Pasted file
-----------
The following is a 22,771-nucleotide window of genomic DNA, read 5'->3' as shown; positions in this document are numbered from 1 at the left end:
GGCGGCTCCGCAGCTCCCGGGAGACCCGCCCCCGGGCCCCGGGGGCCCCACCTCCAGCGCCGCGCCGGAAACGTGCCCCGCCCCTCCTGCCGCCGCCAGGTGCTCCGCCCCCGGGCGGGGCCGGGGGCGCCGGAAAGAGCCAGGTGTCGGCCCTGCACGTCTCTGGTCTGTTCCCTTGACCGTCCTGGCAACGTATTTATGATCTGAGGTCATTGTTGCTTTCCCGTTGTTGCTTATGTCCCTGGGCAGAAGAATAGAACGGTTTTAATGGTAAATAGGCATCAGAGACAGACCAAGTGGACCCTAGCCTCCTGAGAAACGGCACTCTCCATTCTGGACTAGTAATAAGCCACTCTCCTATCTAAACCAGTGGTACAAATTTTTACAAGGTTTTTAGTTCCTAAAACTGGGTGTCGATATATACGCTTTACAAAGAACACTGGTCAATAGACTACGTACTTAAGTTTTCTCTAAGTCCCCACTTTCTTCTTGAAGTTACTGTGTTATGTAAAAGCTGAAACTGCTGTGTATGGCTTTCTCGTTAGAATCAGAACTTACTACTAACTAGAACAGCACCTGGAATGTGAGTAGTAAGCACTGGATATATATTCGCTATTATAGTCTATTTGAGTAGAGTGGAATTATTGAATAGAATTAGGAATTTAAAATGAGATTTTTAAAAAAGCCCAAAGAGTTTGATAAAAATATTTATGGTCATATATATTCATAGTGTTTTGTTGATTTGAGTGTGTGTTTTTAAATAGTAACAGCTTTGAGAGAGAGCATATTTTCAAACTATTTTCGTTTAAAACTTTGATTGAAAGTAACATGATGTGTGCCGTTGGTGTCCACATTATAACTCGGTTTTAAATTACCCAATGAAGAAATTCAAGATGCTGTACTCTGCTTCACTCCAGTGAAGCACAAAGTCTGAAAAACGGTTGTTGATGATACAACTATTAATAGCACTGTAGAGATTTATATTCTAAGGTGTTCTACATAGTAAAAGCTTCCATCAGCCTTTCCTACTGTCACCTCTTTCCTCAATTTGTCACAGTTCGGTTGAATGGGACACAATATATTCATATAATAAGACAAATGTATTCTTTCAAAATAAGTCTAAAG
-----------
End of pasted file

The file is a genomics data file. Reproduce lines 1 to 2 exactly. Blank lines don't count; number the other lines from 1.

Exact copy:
The following is a 22,771-nucleotide window of genomic DNA, read 5'->3' as shown; positions in this document are numbered from 1 at the left end:
GGCGGCTCCGCAGCTCCCGGGAGACCCGCCCCCGGGCCCCGGGGGCCCCACCTCCAGCGCCGCGCCGGAAACGTGCCCCGCCCCTCCTGCCGCCGCCAGGTGCTCCGCCCCCGGGCGGGGCCGGGGGCGCCGGAAAGAGCCAGGTGTCGGCCCTGCACGTCTCTGGTCTGTTCCCTTGACCGTCCTGGCAACGTATTTATGATCTGAGGTCATTGTTGCTTTCCCGTTGTTGCTTATGTCCCTGGGCAGAAGAATAGAACGGTTTTAATGGTAAATAGGCATCAGAGACAGACCAAGTGGACCCTAGCCTCCTGAGAAACGGCACTCTCCATTCTGGACTAGTAATAAGCCACTCTCCTATCTAAACCAGTGGTACAAATTTTTACAAGGTTTTTAGTTCCTAAAACTGGGTGTCGATATATACGCTTTACAAAGAACACTGGTCAATAGACTACGTACTTAAGTTTTCTCTAAGTCCCCACTTTCTTCTTGAAGTTACTGTGTTATGTAAAAGCTGAAACTGCTGTGTATGGCTTTCTCGTTAGAATCAGAACTTACTACTAACTAGAACAGCACCTGGAATGTGAGTAGTAAGCACTGGATATATATTCGCTATTATAGTCTATTTGAGTAGAGTGGAATTATTGAATAGAATTAGGAATTTAAAATGAGATTTTTAAAAAAGCCCAAAGAGTTTGATAAAAATATTTATGGTCATATATATTCATAGTGTTTTGTTGATTTGAGTGTGTGTTTTTAAATAGTAACAGCTTTGAGAGAGAGCATATTTTCAAACTATTTTCGTTTAAAACTTTGATTGAAAGTAACATGATGTGTGCCGTTGGTGTCCACATTATAACTCGGTTTTAAATTACCCAATGAAGAAATTCAAGATGCTGTACTCTGCTTCACTCCAGTGAAGCACAAAGTCTGAAAAACGGTTGTTGATGATACAACTATTAATAGCACTGTAGAGATTTATATTCTAAGGTGTTCTACATAGTAAAAGCTTCCATCAGCCTTTCCTACTGTCACCTCTTTCCTCAATTTGTCACAGTTCGGTTGAATGGGACACAATATATTCATATAATAAGACAAATGTATTCTTTCAAAATAAGTCTAAAG